Why we switched from AWS Lightsail to EC2 for Gitlab
Gitlab offers continuous integration, continuous delivery, and continuous deployment within the same web interface. Gitlab CE can be hosted on your own servers, in a container, or freely on Cloud providers.
AWS Lightsail is a new product from AWS. It is as simple as DigitalOcean or Linode. Set up Gitlab CE with one click.
AWS Lightsail provides a fixed, public IP which can be bound onto a Lightsail instance. An advantage is that when you modify the Lightsail instance, the public IP will not change and you needn’t modify the DNS records.
There is a private IP of a similar instance to AWS EC2: the CIDR 172.26.0.0/16.
The firewall is very simple, and you can only control the port’s connectivity. It is not permitted to block IPs or to whitelist IPs. You can only do this within the instance with iptables.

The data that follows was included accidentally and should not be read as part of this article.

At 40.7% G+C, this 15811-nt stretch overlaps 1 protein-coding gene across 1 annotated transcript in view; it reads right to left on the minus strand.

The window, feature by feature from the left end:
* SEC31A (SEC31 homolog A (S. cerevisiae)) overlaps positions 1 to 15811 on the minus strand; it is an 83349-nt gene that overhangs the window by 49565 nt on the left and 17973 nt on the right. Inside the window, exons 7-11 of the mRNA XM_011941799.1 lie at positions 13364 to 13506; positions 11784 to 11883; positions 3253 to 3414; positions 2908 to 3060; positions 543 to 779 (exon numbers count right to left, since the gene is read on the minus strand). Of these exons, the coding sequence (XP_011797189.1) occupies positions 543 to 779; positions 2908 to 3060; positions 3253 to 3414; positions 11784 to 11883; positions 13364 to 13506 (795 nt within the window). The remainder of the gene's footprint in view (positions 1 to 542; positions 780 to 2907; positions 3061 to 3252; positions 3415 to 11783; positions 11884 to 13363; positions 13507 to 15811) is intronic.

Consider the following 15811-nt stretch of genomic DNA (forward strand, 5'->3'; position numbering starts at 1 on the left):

The private subnet gave me hope that I could connect and communicate with the existing AWS VPC. We can see that there is an advanced feature called VPC-peering on the Lightsail settings menu. It is just an on/off button for VPC-peering.
VPC peering only enables two-way communication between 2 VPCs, and it is not able to communication via a ‘middle man’ VPC.
Consequently, the problem is that you can only do VPC-peering from AWS Lightsail VPC to the ‘default’ AWS VPC. We couldn’t communicate with the other custom VPC by default without setting up a proxy. Also, using the ‘default’ VPC is not a best practice.
In conclusion, it is better to launch the Gitlab instance from within your existing VPC with a marketplace instance that provides the same features.
If you have a large website or system and you are looking for managed Cloud services, check out the managed Cloud service provided by Transfon. We can manage your in-house Gitlab CI/CI system.